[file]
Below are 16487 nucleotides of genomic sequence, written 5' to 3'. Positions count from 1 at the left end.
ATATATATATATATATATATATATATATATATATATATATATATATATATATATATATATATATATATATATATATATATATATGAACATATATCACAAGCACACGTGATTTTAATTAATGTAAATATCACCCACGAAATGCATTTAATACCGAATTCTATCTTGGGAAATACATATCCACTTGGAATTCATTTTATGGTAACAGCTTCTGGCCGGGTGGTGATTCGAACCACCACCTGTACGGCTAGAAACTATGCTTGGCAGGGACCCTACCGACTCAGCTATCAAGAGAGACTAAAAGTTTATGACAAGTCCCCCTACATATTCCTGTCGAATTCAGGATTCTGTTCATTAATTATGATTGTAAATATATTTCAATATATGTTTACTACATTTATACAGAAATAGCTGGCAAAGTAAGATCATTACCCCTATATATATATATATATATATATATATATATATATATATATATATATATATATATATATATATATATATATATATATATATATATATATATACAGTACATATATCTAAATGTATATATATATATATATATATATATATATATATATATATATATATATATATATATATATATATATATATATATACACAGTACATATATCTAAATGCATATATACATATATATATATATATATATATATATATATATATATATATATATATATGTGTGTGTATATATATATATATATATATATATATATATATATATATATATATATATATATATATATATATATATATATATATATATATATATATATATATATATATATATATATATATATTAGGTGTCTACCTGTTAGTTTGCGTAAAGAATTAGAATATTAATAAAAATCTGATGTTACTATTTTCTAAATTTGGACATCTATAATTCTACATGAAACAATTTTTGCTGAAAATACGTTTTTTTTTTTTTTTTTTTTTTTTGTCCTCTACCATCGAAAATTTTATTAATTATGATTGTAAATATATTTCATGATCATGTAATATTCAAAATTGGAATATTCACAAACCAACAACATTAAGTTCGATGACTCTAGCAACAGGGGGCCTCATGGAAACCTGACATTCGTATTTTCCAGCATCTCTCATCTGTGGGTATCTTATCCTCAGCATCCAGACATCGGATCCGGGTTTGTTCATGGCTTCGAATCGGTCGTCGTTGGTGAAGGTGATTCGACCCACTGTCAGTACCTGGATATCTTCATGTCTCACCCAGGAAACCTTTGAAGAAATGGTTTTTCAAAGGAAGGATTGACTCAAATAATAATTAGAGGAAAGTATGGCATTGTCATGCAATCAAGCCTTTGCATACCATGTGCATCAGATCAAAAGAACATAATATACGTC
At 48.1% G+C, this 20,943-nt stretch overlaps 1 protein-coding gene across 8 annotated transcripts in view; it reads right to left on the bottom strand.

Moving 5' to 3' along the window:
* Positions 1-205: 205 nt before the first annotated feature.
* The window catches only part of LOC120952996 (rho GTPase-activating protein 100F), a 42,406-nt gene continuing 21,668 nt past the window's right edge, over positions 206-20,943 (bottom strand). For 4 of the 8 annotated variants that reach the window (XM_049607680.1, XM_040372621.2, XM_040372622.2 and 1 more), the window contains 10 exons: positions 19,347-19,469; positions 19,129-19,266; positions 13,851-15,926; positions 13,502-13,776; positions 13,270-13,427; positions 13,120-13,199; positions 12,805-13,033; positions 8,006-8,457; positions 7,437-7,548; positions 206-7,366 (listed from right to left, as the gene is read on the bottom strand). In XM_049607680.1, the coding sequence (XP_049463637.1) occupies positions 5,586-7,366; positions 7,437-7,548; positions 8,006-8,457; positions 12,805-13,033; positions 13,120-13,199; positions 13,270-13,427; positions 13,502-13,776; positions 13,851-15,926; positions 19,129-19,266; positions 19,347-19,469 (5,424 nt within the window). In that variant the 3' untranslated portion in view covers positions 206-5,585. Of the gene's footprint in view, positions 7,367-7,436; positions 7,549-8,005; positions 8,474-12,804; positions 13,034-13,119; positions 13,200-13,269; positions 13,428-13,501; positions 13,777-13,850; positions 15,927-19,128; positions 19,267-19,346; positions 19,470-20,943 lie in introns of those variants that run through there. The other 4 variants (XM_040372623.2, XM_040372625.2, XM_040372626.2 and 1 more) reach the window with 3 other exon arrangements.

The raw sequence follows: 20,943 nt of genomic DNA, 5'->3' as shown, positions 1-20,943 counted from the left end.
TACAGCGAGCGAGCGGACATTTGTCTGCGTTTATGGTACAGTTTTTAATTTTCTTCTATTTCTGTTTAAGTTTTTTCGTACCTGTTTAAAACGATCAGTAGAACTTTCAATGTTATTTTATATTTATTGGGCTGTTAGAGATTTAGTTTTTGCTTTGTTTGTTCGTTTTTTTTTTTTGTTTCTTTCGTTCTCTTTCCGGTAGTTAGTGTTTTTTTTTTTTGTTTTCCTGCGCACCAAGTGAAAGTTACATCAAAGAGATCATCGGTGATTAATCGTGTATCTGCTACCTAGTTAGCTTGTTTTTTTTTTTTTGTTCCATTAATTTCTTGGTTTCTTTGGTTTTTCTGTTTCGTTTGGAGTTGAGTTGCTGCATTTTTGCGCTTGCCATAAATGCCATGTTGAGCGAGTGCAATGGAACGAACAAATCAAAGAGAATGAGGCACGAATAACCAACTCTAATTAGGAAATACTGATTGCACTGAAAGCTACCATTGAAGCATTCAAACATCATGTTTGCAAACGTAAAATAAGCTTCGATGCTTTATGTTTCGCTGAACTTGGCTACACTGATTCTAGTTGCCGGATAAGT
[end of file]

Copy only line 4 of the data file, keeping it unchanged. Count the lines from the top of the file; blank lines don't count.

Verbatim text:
Moving 5' to 3' along the window: